An advisory panel that includes council members in Baltimore County and the city approved a recycling plan yesterday that would alter the way governments conduct business, how people handle trash and what consumers pay for everything from refrigerators to razor blades.
The joint Baltimore County-Baltimore City Task Force on Solid Waste Management backed a wide variety of recommendations, ranging from taxing such items as cars, kitchen appliances, razors and milk containers to requiring that area governments purchase recycled paper and any other available recycled materials needed to conduct business.
Committee members said the recommendations, which will be presented to both the city and county councils at a joint session Oct. 15, are aimed at stepping up recycling efforts and reducing the amount of trash hauled to area landfills in both jurisdictions.
"The next six months will tell the story of whether these recommendations fly or not," said Baltimore Councilman Joseph T. "Jody" Landers III, who is co-chairman of the committee.
Mr. Landers said the recommendations will require legislative action by the city and county councils. But he noted that most of them already enjoy wide support because they would reduce the amounts now paid by taxpayers for solid waste collection.
"I think these things are going to get a warm reception from both councils," he said.
Baltimore spends $56 million a year on solid waste and Baltimore County spends approximately $30 million, according to the committee's 23-page report.
* Regional purchase of recycled goods by all six governments in the Baltimore area to promote the sale of recycled paper and help make discounts available.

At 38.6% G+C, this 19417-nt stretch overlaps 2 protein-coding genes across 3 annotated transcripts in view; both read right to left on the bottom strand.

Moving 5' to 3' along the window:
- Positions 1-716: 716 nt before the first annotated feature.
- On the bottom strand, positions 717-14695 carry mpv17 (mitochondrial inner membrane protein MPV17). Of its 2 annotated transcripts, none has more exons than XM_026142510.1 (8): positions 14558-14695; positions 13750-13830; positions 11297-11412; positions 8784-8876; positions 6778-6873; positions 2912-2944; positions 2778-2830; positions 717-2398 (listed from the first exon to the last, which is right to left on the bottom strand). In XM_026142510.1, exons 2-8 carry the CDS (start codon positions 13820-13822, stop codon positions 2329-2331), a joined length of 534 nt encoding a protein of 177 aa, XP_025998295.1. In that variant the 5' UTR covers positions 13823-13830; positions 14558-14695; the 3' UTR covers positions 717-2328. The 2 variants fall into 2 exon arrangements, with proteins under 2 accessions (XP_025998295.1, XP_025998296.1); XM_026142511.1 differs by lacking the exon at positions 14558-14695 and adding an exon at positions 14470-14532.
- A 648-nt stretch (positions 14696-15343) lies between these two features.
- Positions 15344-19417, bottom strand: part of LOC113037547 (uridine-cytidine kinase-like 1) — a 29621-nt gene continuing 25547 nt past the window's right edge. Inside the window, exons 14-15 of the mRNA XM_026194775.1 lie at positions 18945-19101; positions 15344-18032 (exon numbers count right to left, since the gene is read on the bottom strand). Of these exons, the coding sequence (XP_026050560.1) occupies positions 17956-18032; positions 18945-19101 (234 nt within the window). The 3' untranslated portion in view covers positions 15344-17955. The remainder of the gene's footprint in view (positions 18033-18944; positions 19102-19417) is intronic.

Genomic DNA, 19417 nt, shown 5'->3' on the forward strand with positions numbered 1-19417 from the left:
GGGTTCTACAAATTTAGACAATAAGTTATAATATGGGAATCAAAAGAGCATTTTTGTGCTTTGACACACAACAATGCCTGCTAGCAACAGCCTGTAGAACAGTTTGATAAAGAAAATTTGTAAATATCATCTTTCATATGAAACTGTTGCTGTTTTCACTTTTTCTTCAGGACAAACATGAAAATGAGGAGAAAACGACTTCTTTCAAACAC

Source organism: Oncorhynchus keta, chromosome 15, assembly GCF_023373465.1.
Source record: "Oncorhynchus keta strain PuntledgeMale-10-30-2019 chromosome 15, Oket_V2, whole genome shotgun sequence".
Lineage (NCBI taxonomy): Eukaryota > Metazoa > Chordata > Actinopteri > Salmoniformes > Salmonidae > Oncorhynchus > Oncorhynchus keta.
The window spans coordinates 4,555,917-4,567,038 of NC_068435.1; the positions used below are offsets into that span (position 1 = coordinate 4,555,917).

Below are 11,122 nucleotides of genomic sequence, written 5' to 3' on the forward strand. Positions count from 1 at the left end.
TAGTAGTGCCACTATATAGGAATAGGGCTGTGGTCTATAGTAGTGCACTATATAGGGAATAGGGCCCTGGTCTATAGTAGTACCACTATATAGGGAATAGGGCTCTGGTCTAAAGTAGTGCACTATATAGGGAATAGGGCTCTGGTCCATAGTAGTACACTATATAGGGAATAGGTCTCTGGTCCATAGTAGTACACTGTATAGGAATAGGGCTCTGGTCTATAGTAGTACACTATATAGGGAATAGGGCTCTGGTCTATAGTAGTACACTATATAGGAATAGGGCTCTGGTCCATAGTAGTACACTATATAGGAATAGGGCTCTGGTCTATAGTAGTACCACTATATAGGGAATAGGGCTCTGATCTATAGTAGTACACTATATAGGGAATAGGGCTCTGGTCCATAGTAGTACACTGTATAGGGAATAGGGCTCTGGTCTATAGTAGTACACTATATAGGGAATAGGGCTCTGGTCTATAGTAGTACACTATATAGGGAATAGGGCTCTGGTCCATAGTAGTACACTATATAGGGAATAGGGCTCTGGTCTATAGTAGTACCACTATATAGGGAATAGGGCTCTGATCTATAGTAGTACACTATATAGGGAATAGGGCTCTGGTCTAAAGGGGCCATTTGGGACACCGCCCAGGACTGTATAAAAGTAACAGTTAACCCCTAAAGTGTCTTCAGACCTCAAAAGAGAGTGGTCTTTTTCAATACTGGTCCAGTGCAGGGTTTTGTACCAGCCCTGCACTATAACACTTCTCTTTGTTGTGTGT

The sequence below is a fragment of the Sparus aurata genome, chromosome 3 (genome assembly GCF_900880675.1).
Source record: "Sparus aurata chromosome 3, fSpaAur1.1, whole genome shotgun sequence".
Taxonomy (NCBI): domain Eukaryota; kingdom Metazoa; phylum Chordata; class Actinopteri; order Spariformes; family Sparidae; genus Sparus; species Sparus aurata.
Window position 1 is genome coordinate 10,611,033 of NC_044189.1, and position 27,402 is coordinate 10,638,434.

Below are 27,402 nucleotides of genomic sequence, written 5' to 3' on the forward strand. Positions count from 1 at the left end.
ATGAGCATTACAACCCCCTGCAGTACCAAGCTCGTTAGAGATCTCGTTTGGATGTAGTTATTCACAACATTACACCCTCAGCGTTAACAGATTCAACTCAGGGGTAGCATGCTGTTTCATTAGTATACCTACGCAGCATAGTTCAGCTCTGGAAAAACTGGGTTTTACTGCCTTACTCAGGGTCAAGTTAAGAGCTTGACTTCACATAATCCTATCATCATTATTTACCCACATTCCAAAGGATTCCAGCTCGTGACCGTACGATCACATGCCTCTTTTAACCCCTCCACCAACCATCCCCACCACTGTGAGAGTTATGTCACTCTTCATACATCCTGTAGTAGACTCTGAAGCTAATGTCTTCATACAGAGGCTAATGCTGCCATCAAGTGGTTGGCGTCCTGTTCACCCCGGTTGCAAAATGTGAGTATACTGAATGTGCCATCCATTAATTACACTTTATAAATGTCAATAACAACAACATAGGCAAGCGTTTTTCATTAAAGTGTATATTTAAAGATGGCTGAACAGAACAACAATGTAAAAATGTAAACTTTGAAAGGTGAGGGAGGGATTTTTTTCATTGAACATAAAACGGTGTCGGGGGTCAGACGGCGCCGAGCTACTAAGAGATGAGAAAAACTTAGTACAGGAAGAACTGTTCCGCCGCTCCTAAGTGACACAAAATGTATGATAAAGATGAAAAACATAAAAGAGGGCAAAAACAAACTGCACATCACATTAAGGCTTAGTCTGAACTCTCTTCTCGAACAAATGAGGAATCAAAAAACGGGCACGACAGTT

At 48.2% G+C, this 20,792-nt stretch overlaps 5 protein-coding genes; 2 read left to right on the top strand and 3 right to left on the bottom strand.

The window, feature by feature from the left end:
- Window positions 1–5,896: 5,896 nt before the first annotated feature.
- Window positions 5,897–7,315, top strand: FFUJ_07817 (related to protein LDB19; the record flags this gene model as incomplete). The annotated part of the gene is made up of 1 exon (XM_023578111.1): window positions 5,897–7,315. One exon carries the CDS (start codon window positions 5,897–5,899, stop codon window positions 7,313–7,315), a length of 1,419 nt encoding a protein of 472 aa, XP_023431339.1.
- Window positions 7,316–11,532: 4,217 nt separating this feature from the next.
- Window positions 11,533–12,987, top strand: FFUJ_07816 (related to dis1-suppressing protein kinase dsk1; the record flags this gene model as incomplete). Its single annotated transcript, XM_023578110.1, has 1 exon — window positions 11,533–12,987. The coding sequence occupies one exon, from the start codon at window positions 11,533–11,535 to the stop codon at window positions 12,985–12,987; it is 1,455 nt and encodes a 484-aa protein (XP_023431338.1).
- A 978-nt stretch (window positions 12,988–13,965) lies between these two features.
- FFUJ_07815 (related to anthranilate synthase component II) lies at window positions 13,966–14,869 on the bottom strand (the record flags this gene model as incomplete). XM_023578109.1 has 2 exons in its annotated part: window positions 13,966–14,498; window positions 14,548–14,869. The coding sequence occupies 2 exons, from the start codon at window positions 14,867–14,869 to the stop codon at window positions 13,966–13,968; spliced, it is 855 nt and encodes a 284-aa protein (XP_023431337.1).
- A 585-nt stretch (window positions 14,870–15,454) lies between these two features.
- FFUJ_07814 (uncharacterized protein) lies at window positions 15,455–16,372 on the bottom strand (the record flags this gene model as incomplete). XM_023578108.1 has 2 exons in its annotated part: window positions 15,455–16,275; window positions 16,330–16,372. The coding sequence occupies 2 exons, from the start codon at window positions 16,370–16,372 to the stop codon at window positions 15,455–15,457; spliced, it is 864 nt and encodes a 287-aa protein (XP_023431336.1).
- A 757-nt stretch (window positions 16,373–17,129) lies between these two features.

* Requiring the city and county to reduce the waste generated by residents by 50 percent over the next 10 years. State law already requires jurisdictions of more than 150,000 people to reduce waste volumes by 20 percent in the next four years.
* Establishing a "waste exchange network" that will allow firms that produce wastes to link up with commercial firms or industries that can reuse their waste materials.
The report proposes adding a surcharge to the tipping fees charged haulers at landfills so the fees can be deposited in a fund that would pay for recycling efforts.
The report also proposes setting up a solid waste enterprise fund and establishing independent authorities in the city and county to pay for and dispose of residential trash.
The report cited a fund established in 1961 in Seattle, where residents subscribe to a trash collection service and are given containers that are picked up weekly. Residents are charged based on the amounts they put in recycling bins and amounts they put in bins for disposal -- with those who recycle paying much less.
Trash amounts sent to landfills there dropped 25 percent in one year, the report said.
The Baltimore area joint committee, established in February to deal with how the two jurisdictions handle solid waste, left unresolved the thorny issues of what would be charged for trash hauling, the amount of the tipping fee surcharge and the exact tax that would be assessed on the sale of cars, appliances and disposable items.
Committee members said such questions must be addressed later by the councils in both jurisdictions. But members of the committee pledged to lobby their councils for enactment of the measures.
"I think the important thing is that these reports don't just get put on a shelf somewhere, but that we keep the momentum for this going," said County Council Chairman C. A. Dutch Ruppersberger III, a committee member.